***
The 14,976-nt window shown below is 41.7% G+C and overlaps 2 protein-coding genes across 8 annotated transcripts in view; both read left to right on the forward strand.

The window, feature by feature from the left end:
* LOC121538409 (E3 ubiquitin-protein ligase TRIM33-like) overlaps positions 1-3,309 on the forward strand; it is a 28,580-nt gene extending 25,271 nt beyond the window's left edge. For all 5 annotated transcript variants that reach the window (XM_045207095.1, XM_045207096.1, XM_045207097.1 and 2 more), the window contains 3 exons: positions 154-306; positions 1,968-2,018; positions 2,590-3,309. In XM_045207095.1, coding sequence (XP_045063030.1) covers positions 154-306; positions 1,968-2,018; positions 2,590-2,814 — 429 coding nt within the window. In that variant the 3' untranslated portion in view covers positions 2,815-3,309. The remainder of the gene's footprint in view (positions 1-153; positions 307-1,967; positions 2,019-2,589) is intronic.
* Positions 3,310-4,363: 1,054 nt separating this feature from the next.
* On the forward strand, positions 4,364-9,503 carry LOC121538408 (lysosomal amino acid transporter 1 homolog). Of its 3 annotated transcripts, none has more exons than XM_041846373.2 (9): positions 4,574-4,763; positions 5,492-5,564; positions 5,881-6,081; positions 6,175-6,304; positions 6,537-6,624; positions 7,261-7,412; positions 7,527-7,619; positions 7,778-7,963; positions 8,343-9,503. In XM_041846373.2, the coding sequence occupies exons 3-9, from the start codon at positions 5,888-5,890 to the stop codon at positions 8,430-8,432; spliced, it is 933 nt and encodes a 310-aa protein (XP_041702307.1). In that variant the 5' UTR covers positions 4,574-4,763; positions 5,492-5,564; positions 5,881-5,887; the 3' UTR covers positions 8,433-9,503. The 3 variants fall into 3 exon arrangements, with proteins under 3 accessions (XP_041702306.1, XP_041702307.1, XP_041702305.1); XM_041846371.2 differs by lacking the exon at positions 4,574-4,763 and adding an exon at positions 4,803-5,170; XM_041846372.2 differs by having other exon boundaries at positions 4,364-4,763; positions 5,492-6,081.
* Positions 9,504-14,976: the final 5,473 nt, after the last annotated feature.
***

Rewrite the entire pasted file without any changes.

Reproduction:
The 14,976-nt window shown below is 41.7% G+C and overlaps 2 protein-coding genes across 8 annotated transcripts in view; both read left to right on the forward strand.

The window, feature by feature from the left end:
* LOC121538409 (E3 ubiquitin-protein ligase TRIM33-like) overlaps positions 1-3,309 on the forward strand; it is a 28,580-nt gene extending 25,271 nt beyond the window's left edge. For all 5 annotated transcript variants that reach the window (XM_045207095.1, XM_045207096.1, XM_045207097.1 and 2 more), the window contains 3 exons: positions 154-306; positions 1,968-2,018; positions 2,590-3,309. In XM_045207095.1, coding sequence (XP_045063030.1) covers positions 154-306; positions 1,968-2,018; positions 2,590-2,814 — 429 coding nt within the window. In that variant the 3' untranslated portion in view covers positions 2,815-3,309. The remainder of the gene's footprint in view (positions 1-153; positions 307-1,967; positions 2,019-2,589) is intronic.
* Positions 3,310-4,363: 1,054 nt separating this feature from the next.
* On the forward strand, positions 4,364-9,503 carry LOC121538408 (lysosomal amino acid transporter 1 homolog). Of its 3 annotated transcripts, none has more exons than XM_041846373.2 (9): positions 4,574-4,763; positions 5,492-5,564; positions 5,881-6,081; positions 6,175-6,304; positions 6,537-6,624; positions 7,261-7,412; positions 7,527-7,619; positions 7,778-7,963; positions 8,343-9,503. In XM_041846373.2, the coding sequence occupies exons 3-9, from the start codon at positions 5,888-5,890 to the stop codon at positions 8,430-8,432; spliced, it is 933 nt and encodes a 310-aa protein (XP_041702307.1). In that variant the 5' UTR covers positions 4,574-4,763; positions 5,492-5,564; positions 5,881-5,887; the 3' UTR covers positions 8,433-9,503. The 3 variants fall into 3 exon arrangements, with proteins under 3 accessions (XP_041702306.1, XP_041702307.1, XP_041702305.1); XM_041846371.2 differs by lacking the exon at positions 4,574-4,763 and adding an exon at positions 4,803-5,170; XM_041846372.2 differs by having other exon boundaries at positions 4,364-4,763; positions 5,492-6,081.
* Positions 9,504-14,976: the final 5,473 nt, after the last annotated feature.